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A reminder of some of the places that could see an economic backlash if the president ends up blowing up the North American trade deal.
President Trump, in an Easter Sunday tweet about border security and immigration, focused his ire at Mexico and threatened to not only stop any deal on the Deferred Action for Childhood Arrival program but also upend the North American Free Trade Agreement with Canada and Mexico.
It’s certainly not the first time Trump has raised the prospect of blowing up NAFTA as president. But the sabre-rattling, which comes ahead of the next round of negotiations over the North American trade deal that are set to get underway this month, prompts important what-if questions, like: What would the economic repercussions be if Trump ended up terminating NAFTA?
As Route Fifty’s Bill Lucia reported in mid-March, the Moody’s Investors Service credit ratings agency released a report looking at the possible fiscal impacts of a NAFTA backlash, identifying the states most vulnerable to a loss in NAFTA-related trade:
In Michigan, Texas, Vermont and North Dakota, the Moody's brief notes, NAFTA-related trade accounts for over 10 percent of gross state product—a measure of economic activity.
That's compared to the U.S. as a whole, where trade with NAFTA partners is about 5.8 percent of gross domestic product.
Michigan is the state that is most dependent on NAFTA-related trade, according to Moody's.
And Detroit, the ratings agency says, would be particularly vulnerable to a shake-up in trade relations with Canada and Mexico because automakers there import auto parts and export finished cars.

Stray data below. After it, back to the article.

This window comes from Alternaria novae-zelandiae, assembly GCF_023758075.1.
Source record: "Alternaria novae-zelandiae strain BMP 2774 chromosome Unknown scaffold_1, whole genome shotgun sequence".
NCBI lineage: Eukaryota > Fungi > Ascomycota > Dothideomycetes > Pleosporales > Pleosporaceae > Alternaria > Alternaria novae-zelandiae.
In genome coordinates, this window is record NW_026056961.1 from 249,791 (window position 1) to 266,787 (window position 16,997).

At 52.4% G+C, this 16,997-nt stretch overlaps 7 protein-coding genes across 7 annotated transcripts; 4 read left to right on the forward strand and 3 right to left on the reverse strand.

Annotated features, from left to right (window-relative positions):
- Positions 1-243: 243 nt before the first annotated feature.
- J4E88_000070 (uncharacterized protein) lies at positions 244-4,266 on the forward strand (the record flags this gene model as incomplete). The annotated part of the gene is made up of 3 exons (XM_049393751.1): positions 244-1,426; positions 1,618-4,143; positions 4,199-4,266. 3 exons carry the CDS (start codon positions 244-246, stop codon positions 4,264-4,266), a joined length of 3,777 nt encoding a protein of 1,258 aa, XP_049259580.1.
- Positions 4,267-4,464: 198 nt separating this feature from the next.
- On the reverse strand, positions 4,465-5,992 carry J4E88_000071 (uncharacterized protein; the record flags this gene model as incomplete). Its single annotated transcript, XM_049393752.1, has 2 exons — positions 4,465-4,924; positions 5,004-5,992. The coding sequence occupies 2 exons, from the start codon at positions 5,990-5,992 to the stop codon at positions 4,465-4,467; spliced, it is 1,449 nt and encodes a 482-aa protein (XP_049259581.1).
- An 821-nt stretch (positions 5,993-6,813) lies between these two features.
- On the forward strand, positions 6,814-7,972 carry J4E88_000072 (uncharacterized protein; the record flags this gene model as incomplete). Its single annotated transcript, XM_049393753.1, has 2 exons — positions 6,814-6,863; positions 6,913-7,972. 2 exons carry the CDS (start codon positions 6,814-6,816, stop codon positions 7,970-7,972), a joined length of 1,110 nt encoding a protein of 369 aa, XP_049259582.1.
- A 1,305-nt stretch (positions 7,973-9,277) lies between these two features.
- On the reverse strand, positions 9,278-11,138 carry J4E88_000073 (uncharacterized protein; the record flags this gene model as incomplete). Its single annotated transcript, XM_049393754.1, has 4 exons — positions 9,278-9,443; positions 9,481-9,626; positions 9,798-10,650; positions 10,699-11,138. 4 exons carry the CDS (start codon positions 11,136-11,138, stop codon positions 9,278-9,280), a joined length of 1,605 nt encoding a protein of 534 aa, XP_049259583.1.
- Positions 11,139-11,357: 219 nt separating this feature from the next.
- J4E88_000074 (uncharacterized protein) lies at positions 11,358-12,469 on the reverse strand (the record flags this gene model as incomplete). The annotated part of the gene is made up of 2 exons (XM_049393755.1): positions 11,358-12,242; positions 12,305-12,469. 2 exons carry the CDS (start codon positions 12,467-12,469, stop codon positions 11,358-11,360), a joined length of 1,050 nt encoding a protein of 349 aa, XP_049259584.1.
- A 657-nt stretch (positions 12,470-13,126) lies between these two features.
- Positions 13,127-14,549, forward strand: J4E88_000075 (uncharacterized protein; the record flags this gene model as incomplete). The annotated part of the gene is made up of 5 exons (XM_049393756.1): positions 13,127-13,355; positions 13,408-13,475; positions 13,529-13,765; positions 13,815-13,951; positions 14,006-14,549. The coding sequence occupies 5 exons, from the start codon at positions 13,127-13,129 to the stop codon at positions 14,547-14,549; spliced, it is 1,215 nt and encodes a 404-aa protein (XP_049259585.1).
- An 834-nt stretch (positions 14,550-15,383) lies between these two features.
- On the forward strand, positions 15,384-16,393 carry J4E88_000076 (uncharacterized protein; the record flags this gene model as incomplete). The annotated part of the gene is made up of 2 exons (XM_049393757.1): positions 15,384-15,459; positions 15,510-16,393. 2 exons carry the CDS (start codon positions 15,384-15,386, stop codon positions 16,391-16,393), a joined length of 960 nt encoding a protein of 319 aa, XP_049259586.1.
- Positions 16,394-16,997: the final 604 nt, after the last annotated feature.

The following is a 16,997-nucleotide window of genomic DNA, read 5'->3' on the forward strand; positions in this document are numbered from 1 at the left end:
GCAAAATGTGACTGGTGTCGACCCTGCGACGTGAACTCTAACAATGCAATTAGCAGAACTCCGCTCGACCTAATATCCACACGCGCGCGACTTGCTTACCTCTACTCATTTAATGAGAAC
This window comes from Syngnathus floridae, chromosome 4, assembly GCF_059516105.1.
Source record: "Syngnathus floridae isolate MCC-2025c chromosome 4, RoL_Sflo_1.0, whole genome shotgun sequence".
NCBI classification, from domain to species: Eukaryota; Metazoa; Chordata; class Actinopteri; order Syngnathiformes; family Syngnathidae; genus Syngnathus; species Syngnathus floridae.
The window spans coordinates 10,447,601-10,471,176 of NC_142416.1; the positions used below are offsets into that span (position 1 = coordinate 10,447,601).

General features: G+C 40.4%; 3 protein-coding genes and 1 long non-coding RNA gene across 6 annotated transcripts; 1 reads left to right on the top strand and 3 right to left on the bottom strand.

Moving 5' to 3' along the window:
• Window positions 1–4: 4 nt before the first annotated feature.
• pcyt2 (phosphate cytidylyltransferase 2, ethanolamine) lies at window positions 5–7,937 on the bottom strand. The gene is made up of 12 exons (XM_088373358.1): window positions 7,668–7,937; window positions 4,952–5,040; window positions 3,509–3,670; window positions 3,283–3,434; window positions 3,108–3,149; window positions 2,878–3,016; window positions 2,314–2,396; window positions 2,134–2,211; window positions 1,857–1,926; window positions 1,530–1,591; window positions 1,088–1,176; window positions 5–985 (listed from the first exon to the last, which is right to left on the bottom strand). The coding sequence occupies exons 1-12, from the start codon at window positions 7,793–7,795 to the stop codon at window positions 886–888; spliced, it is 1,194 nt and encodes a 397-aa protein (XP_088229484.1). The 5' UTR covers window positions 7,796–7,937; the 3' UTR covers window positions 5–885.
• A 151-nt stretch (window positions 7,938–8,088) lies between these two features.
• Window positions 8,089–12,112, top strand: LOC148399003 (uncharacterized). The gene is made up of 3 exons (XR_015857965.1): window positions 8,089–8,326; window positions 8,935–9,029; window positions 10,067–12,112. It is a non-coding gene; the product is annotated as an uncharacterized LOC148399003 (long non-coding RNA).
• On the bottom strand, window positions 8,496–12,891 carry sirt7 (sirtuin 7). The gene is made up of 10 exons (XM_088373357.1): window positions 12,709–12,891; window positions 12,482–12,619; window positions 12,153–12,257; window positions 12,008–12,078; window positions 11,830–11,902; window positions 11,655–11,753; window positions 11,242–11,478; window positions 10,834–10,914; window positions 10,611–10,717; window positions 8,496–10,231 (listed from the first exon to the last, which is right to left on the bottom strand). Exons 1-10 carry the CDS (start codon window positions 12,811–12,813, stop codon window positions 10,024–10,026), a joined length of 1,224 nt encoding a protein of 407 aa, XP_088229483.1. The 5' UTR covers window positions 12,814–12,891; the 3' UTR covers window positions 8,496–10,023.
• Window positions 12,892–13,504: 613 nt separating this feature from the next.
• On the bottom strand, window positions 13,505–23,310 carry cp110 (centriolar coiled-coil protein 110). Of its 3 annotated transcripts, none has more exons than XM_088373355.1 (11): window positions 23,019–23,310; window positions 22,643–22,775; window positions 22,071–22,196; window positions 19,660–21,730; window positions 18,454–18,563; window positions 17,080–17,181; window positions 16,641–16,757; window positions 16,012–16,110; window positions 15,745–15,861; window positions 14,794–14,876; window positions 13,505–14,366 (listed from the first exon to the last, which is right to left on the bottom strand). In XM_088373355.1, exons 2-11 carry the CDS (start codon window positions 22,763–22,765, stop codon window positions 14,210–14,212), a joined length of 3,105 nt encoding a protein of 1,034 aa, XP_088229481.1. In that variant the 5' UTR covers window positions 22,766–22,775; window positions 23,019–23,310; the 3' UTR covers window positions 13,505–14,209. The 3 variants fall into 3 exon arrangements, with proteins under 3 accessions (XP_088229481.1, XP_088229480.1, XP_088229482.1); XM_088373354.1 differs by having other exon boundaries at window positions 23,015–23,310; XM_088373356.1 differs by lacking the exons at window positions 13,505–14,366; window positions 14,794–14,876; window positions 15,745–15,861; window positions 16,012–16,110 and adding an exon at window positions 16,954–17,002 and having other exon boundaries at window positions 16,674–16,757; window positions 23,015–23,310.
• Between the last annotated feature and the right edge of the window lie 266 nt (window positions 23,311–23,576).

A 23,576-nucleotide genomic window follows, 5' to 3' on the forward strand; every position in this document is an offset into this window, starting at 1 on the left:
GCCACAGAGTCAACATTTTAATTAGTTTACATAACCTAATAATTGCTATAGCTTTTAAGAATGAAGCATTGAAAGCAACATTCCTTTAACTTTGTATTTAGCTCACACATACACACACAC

North Dakota mainly exports oil and gas to NAFTA nations. For Texas and Vermont, computer and electronics products are top exports to Canada and Mexico. In Texas, chemicals are a leading export as well.
Moody's notes: "Trade-dependent states and local governments would likely see declines in income tax and sales tax revenue in the event NAFTA is terminated, although the severity of the impact would depend on how high tariffs are and how long they are kept in place."
Canada, meanwhile, has been on a “charm offensive” to remind U.S. lawmakers about the importance of trade between the two nations, the CBC reported last week. That includes Douglas George, Canada’s consul general in Detroit who serves as his nation’s lead diplomat in Indiana, Kentucky, Michigan and Ohio.
"For example in Michigan, it's the biggest two-way trade between Canada and the United States, nearly $72 billion a year," George said during a Rotary Club event in Windsor, Ontario. "There's 259,000 jobs just in Michigan depending on trade investment with Canada, nine million across the U.S. as a whole. So we're explaining why NAFTA is a benefit, why we want to keep it ... and modernize it."
NAFTA is also top of mind for state lawmakers in Idaho.
In a recent guest opinion published by Idaho Politics Weekly, Idaho State Rep. Mat Erpelding, a Democrat, and State Sen. Jim Patrick, a Republican, offered a reminder of just how much is at stake for the Gem State’s booming economy with the forthcoming NAFTA negotiations: “...[S]ince 1994, the year NAFTA went into effect, exports from Idaho companies to Canada and Mexico have shot up 800 percent. Nearly half of our farm and food exports went to Mexico and Canada last year. Idaho’s dairy exports have doubled over the last decade.”
Michael Grass is Executive Editor of Government Executive’s Route Fifty and is based in Seattle.
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